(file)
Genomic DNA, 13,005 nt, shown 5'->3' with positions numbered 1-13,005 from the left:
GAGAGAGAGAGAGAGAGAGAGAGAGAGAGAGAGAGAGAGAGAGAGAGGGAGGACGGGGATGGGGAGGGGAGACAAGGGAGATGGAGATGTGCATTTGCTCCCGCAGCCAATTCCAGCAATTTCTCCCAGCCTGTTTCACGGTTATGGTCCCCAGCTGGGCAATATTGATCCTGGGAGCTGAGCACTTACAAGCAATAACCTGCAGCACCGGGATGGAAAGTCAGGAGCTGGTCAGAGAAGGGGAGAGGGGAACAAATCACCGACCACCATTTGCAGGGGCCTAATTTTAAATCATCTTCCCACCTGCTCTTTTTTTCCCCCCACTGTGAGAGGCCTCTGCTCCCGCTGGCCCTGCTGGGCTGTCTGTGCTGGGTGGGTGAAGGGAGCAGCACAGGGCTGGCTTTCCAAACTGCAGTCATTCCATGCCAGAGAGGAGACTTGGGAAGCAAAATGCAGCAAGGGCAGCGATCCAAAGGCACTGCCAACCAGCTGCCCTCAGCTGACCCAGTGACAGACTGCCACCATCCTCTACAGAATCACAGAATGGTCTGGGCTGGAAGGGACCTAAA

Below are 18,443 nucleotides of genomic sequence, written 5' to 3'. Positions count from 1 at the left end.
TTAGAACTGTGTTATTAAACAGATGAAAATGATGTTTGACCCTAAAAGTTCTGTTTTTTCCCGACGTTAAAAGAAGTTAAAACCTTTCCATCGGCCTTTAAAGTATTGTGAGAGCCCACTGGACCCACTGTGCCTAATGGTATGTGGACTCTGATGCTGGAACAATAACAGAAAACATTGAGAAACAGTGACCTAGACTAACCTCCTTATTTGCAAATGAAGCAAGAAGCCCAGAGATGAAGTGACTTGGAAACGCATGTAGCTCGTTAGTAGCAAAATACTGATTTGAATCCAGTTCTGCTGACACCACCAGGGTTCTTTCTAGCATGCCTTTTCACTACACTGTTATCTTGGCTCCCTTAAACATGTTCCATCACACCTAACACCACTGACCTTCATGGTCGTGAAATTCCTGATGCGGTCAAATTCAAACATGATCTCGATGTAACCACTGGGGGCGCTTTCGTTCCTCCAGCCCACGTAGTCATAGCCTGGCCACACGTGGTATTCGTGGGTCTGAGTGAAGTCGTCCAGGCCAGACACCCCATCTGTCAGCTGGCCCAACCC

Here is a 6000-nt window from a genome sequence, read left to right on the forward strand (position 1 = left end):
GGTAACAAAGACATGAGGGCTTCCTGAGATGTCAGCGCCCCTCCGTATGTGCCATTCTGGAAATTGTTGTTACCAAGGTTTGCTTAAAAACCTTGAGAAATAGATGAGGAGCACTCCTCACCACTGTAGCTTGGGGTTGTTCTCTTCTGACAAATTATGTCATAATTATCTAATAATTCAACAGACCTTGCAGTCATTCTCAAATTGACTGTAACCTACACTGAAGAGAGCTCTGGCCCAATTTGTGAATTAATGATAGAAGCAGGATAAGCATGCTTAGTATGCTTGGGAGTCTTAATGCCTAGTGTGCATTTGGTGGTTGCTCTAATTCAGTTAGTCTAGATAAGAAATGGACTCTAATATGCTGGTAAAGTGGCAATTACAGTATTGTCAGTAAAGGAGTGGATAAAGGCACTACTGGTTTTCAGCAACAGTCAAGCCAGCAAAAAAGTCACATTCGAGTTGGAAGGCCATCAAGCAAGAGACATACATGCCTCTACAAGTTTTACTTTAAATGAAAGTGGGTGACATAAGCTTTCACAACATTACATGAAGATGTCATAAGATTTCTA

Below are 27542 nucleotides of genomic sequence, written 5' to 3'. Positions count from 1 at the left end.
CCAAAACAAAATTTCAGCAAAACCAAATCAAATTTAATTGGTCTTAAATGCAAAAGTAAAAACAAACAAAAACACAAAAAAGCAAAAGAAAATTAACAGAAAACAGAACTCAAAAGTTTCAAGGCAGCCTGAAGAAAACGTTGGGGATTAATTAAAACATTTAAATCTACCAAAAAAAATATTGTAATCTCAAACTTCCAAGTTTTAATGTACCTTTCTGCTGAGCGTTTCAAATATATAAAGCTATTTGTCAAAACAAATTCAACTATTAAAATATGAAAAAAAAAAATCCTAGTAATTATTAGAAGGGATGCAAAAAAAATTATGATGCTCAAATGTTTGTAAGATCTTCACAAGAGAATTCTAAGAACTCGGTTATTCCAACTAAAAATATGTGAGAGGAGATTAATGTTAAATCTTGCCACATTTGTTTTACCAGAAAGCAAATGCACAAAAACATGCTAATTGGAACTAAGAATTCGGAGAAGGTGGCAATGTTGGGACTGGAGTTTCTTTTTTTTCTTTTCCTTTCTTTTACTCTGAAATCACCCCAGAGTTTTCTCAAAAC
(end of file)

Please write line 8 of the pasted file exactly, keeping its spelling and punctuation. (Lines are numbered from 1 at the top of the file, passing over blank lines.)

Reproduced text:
CCAAAACAAAATTTCAGCAAAACCAAATCAAATTTAATTGGTCTTAAATGCAAAAGTAAAAACAAACAAAAACACAAAAAAGCAAAAGAAAATTAACAGAAAACAGAACTCAAAAGTTTCAAGGCAGCCTGAAGAAAACGTTGGGGATTAATTAAAACATTTAAATCTACCAAAAAAAATATTGTAATCTCAAACTTCCAAGTTTTAATGTACCTTTCTGCTGAGCGTTTCAAATATATAAAGCTATTTGTCAAAACAAATTCAACTATTAAAATATGAAAAAAAAAAATCCTAGTAATTATTAGAAGGGATGCAAAAAAAATTATGATGCTCAAATGTTTGTAAGATCTTCACAAGAGAATTCTAAGAACTCGGTTATTCCAACTAAAAATATGTGAGAGGAGATTAATGTTAAATCTTGCCACATTTGTTTTACCAGAAAGCAAATGCACAAAAACATGCTAATTGGAACTAAGAATTCGGAGAAGGTGGCAATGTTGGGACTGGAGTTTCTTTTTTTTCTTTTCCTTTCTTTTACTCTGAAATCACCCCAGAGTTTTCTCAAAAC